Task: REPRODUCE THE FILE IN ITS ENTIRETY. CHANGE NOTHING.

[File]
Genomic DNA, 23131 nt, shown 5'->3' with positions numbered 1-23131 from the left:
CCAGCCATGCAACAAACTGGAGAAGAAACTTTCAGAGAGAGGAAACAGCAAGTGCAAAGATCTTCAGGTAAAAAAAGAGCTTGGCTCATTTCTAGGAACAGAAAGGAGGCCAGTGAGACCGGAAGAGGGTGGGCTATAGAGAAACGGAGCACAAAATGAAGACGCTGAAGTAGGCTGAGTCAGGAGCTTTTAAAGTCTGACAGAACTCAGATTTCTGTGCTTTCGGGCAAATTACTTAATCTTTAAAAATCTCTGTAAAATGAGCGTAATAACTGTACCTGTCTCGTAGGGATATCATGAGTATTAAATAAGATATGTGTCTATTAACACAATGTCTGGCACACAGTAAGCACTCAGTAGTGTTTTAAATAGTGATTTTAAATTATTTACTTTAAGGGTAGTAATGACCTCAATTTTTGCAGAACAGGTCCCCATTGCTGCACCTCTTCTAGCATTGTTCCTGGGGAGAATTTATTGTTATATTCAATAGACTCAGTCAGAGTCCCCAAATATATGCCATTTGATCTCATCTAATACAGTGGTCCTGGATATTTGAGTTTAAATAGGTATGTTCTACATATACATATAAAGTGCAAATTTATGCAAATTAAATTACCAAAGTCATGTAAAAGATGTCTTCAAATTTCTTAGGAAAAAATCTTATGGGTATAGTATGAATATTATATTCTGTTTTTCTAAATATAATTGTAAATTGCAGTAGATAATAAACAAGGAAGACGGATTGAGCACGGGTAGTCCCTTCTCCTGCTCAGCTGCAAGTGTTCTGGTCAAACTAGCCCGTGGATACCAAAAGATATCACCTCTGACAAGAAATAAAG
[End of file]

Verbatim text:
Genomic DNA, 23131 nt, shown 5'->3' with positions numbered 1-23131 from the left:
CCAGCCATGCAACAAACTGGAGAAGAAACTTTCAGAGAGAGGAAACAGCAAGTGCAAAGATCTTCAGGTAAAAAAAGAGCTTGGCTCATTTCTAGGAACAGAAAGGAGGCCAGTGAGACCGGAAGAGGGTGGGCTATAGAGAAACGGAGCACAAAATGAAGACGCTGAAGTAGGCTGAGTCAGGAGCTTTTAAAGTCTGACAGAACTCAGATTTCTGTGCTTTCGGGCAAATTACTTAATCTTTAAAAATCTCTGTAAAATGAGCGTAATAACTGTACCTGTCTCGTAGGGATATCATGAGTATTAAATAAGATATGTGTCTATTAACACAATGTCTGGCACACAGTAAGCACTCAGTAGTGTTTTAAATAGTGATTTTAAATTATTTACTTTAAGGGTAGTAATGACCTCAATTTTTGCAGAACAGGTCCCCATTGCTGCACCTCTTCTAGCATTGTTCCTGGGGAGAATTTATTGTTATATTCAATAGACTCAGTCAGAGTCCCCAAATATATGCCATTTGATCTCATCTAATACAGTGGTCCTGGATATTTGAGTTTAAATAGGTATGTTCTACATATACATATAAAGTGCAAATTTATGCAAATTAAATTACCAAAGTCATGTAAAAGATGTCTTCAAATTTCTTAGGAAAAAATCTTATGGGTATAGTATGAATATTATATTCTGTTTTTCTAAATATAATTGTAAATTGCAGTAGATAATAAACAAGGAAGACGGATTGAGCACGGGTAGTCCCTTCTCCTGCTCAGCTGCAAGTGTTCTGGTCAAACTAGCCCGTGGATACCAAAAGATATCACCTCTGACAAGAAATAAAG